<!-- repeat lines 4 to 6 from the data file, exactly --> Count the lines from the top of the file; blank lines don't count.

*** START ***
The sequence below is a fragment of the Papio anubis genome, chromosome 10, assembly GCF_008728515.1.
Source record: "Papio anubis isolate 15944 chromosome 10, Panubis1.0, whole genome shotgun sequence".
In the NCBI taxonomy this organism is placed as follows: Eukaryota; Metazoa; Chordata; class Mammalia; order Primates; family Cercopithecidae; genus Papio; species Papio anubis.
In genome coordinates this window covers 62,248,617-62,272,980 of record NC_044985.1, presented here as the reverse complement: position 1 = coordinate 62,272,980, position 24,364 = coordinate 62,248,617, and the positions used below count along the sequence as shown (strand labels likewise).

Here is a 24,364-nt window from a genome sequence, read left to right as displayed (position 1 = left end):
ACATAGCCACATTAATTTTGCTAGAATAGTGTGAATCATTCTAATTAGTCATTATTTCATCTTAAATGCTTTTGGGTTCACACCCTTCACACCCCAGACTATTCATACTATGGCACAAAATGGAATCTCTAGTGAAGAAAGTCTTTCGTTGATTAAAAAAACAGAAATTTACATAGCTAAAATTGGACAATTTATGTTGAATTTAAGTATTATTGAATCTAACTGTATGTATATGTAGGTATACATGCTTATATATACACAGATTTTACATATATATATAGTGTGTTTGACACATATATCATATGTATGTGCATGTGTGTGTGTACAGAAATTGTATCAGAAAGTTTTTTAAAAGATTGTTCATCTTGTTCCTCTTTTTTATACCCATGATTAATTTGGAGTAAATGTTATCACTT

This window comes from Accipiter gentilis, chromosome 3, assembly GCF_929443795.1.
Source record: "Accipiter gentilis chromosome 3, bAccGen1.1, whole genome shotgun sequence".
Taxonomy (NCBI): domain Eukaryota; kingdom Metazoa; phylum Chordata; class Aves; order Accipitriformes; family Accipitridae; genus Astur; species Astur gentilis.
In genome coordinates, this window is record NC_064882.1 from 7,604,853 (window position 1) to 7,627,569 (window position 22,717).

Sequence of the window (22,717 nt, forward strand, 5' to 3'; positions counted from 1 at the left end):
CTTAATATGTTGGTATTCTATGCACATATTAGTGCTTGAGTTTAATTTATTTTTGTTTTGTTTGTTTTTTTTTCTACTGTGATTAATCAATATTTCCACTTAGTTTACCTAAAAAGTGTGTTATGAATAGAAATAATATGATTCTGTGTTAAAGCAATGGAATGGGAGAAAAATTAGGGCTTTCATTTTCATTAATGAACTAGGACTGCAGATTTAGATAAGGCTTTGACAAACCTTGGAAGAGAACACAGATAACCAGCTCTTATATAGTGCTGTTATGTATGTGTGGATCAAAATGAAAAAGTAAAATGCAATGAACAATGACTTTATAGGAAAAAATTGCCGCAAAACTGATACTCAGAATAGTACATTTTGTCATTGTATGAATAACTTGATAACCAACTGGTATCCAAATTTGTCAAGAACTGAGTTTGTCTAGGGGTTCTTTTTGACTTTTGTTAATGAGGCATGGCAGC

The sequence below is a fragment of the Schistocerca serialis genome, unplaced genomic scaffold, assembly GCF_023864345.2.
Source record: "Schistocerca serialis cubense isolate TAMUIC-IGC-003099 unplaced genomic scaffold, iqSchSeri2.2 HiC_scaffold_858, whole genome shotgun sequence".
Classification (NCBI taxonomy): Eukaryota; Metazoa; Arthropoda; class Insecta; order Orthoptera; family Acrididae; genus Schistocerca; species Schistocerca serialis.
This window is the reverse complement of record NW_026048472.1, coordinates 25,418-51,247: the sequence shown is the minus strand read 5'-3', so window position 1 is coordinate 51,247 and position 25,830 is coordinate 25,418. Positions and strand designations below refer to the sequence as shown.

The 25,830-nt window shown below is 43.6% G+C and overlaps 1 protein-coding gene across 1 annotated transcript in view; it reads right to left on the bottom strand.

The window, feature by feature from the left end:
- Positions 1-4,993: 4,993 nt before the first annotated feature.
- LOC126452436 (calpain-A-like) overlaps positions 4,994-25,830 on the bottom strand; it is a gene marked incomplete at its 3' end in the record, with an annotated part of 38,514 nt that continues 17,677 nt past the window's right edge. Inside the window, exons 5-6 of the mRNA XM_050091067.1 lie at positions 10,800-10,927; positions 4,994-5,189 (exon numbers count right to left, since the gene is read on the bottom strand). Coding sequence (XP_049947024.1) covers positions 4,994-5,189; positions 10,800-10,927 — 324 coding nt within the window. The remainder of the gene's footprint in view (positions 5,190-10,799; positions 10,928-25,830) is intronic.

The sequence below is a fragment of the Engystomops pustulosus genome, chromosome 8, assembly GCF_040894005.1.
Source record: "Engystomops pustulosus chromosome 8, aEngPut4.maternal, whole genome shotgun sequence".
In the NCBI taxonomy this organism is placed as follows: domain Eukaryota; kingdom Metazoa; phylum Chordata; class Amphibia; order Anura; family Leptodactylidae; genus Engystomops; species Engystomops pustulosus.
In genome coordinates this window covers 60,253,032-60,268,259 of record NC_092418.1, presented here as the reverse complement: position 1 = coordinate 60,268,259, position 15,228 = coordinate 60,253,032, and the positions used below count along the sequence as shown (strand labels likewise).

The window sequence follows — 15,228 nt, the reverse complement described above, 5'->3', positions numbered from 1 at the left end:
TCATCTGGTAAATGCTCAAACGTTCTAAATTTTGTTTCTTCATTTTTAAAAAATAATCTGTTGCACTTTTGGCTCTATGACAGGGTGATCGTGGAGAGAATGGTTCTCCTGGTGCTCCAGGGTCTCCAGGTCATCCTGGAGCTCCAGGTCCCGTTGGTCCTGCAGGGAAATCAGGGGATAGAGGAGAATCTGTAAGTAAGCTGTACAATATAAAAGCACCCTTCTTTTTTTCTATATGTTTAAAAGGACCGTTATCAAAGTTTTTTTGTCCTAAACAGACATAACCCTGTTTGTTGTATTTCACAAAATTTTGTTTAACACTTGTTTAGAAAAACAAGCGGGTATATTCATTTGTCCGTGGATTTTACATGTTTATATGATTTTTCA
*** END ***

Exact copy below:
In genome coordinates this window covers 62,248,617-62,272,980 of record NC_044985.1, presented here as the reverse complement: position 1 = coordinate 62,272,980, position 24,364 = coordinate 62,248,617, and the positions used below count along the sequence as shown (strand labels likewise).

Here is a 24,364-nt window from a genome sequence, read left to right as displayed (position 1 = left end):
ACATAGCCACATTAATTTTGCTAGAATAGTGTGAATCATTCTAATTAGTCATTATTTCATCTTAAATGCTTTTGGGTTCACACCCTTCACACCCCAGACTATTCATACTATGGCACAAAATGGAATCTCTAGTGAAGAAAGTCTTTCGTTGATTAAAAAAACAGAAATTTACATAGCTAAAATTGGACAATTTATGTTGAATTTAAGTATTATTGAATCTAACTGTATGTATATGTAGGTATACATGCTTATATATACACAGATTTTACATATATATATAGTGTGTTTGACACATATATCATATGTATGTGCATGTGTGTGTGTACAGAAATTGTATCAGAAAGTTTTTTAAAAGATTGTTCATCTTGTTCCTCTTTTTTATACCCATGATTAATTTGGAGTAAATGTTATCACTT